The idea of a retirement age was invented by Otto von Bismarck in the 1880s, when as chancellor of Germany he needed a starting age for paying war pensions. He chose the age of 65 because that was typically when ex-soldiers died. But in developed countries today, and soon in many poorer ones, women can expect nearly 30 years of retirement, and men 20 years. In the future, people will probably be expected to stay in the formal economy longer.
Some worry that an older workforce will be less innovative and adaptable, but there is evidence that companies with a decent proportion of older workers are more productive than those addicted to youth. This is sometimes called the Horndal effect, after a Swedish steel mill where productivity rose by 15 percent as the workforce got older. Age brings experience and wisdom. Think what it could mean when the Edisons and Einsteins of the future, the doctors and technicians, the artists and engineers, have 20 or 30 more years to give us.
But this is not fundamentally about economics or retirement. It is about society's zeitgeist, its social wellsprings. As the cultural historian Theodore Roszak at California State University, East Bay, once wrote, "Aging is the best thing that has happened in the modern world, a cultural and ethical shift that looks a lot like sanity."
At 50, we do not expect to act or feel as we did at 20 -- nor at 80 as we did at 50. The same is true of societies. What will it be like to live in societies that are much older than any we have known? We are going to find out, because the aging of the human race is one of the surest predictions of this century.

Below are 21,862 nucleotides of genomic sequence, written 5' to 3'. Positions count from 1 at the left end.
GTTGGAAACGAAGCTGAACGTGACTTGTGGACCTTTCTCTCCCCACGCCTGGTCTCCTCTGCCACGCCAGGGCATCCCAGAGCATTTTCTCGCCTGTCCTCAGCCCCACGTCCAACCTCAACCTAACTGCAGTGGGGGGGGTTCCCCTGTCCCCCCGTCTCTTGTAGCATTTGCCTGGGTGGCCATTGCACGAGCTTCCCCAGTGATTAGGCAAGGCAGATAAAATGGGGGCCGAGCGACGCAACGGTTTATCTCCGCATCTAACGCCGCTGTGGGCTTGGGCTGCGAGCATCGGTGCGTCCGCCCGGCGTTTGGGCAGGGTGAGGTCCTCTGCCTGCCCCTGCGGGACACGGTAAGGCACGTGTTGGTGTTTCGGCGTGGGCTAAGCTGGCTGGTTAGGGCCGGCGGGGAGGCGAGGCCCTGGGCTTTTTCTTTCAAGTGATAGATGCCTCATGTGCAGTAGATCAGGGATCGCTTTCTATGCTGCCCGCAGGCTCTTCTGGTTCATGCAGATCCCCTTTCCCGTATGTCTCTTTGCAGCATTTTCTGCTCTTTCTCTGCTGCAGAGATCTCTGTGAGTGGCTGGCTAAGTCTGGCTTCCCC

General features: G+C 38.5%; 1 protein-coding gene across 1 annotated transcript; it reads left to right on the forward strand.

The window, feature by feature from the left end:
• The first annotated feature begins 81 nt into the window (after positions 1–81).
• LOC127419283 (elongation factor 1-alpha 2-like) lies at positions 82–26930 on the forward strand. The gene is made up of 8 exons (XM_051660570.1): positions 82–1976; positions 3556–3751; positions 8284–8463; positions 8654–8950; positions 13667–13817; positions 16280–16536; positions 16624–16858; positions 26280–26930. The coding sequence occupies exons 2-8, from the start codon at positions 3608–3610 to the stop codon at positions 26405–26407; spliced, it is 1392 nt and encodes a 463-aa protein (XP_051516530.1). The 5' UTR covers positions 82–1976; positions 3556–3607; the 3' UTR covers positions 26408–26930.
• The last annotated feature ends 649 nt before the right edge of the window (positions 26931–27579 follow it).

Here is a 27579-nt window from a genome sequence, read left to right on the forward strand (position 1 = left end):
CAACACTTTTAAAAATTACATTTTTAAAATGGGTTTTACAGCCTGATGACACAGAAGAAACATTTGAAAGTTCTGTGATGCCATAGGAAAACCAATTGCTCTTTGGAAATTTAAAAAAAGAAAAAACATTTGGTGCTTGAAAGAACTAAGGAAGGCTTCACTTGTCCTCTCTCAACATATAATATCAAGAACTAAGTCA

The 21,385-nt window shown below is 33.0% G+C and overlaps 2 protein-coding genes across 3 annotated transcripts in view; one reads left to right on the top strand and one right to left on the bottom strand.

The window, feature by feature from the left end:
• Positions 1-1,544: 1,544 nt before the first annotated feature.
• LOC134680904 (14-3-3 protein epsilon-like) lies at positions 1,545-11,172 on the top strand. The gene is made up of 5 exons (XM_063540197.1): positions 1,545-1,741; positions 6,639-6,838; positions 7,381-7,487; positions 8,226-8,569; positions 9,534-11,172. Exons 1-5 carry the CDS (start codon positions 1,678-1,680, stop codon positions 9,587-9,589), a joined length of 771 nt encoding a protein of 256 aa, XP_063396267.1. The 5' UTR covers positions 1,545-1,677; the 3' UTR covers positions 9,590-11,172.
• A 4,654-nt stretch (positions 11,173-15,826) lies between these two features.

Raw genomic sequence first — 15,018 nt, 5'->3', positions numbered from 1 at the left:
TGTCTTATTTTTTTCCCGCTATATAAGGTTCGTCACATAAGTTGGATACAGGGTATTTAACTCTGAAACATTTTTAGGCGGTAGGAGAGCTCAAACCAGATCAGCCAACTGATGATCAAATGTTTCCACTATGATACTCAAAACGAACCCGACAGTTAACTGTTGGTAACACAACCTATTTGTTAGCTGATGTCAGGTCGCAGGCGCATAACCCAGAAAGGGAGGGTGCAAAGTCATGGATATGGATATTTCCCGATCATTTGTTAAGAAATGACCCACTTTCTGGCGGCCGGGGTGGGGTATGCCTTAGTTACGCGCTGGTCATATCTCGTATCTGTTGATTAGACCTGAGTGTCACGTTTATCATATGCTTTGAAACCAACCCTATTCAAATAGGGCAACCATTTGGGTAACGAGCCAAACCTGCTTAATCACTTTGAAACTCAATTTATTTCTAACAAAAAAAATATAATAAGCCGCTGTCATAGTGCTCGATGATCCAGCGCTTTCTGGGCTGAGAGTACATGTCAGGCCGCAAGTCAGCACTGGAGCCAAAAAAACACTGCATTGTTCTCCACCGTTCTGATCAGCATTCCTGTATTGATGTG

If the 20th century was the teenage century, the 21st will be the age of the old: It will be pioneered by the baby boomers who a generation ago took the cult of youth to new heights. Without the soaring population and so many young overachievers, the tribal elders will return. More boring maybe, but hopefully wiser.
The older we are, the less likely we are to be hooked on the latest gizmos and the more we should appreciate things that last. We may even reduce pressure on the world's resources by consuming less and by conserving our environment more. We must especially hope for that, because unless the boomers can pay reparations for youthful indiscretions with the planet's limits, we may all be doomed.
The 20th century did great things. We should be proud that for the first time most children reach adulthood and most adults grow old. But after our exertions, perhaps we need to slow down a bit. Take a breather. Learn to be older, wiser and greener. Doesn't sound so bad, does it? Here's to Ushi Okushima.
Pearce, author of "The Coming Population Crash and Our Planet's Surprising Future," is an environmental consultant to New Scientist magazine (http://www.newscientist.com), where this essay first appeared. He turns 59 this year.